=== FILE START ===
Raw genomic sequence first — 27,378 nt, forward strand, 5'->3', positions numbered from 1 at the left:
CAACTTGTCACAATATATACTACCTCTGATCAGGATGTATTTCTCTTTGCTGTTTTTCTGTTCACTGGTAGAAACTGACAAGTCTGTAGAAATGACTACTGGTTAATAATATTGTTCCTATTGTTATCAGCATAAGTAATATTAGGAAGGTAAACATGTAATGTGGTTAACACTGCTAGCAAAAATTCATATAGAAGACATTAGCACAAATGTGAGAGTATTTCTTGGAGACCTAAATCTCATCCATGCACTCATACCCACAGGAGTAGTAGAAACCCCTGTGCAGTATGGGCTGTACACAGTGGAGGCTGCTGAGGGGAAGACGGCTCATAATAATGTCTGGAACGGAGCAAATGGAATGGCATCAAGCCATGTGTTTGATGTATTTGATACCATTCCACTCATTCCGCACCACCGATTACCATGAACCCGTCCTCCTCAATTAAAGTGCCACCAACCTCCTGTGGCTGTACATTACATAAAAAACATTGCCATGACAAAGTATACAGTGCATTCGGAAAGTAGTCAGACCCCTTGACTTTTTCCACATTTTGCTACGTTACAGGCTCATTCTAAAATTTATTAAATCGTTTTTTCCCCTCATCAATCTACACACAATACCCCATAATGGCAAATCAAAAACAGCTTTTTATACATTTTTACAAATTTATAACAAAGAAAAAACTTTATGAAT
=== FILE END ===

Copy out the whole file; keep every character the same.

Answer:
Raw genomic sequence first — 27,378 nt, forward strand, 5'->3', positions numbered from 1 at the left:
CAACTTGTCACAATATATACTACCTCTGATCAGGATGTATTTCTCTTTGCTGTTTTTCTGTTCACTGGTAGAAACTGACAAGTCTGTAGAAATGACTACTGGTTAATAATATTGTTCCTATTGTTATCAGCATAAGTAATATTAGGAAGGTAAACATGTAATGTGGTTAACACTGCTAGCAAAAATTCATATAGAAGACATTAGCACAAATGTGAGAGTATTTCTTGGAGACCTAAATCTCATCCATGCACTCATACCCACAGGAGTAGTAGAAACCCCTGTGCAGTATGGGCTGTACACAGTGGAGGCTGCTGAGGGGAAGACGGCTCATAATAATGTCTGGAACGGAGCAAATGGAATGGCATCAAGCCATGTGTTTGATGTATTTGATACCATTCCACTCATTCCGCACCACCGATTACCATGAACCCGTCCTCCTCAATTAAAGTGCCACCAACCTCCTGTGGCTGTACATTACATAAAAAACATTGCCATGACAAAGTATACAGTGCATTCGGAAAGTAGTCAGACCCCTTGACTTTTTCCACATTTTGCTACGTTACAGGCTCATTCTAAAATTTATTAAATCGTTTTTTCCCCTCATCAATCTACACACAATACCCCATAATGGCAAATCAAAAACAGCTTTTTATACATTTTTACAAATTTATAACAAAGAAAAAACTTTATGAAT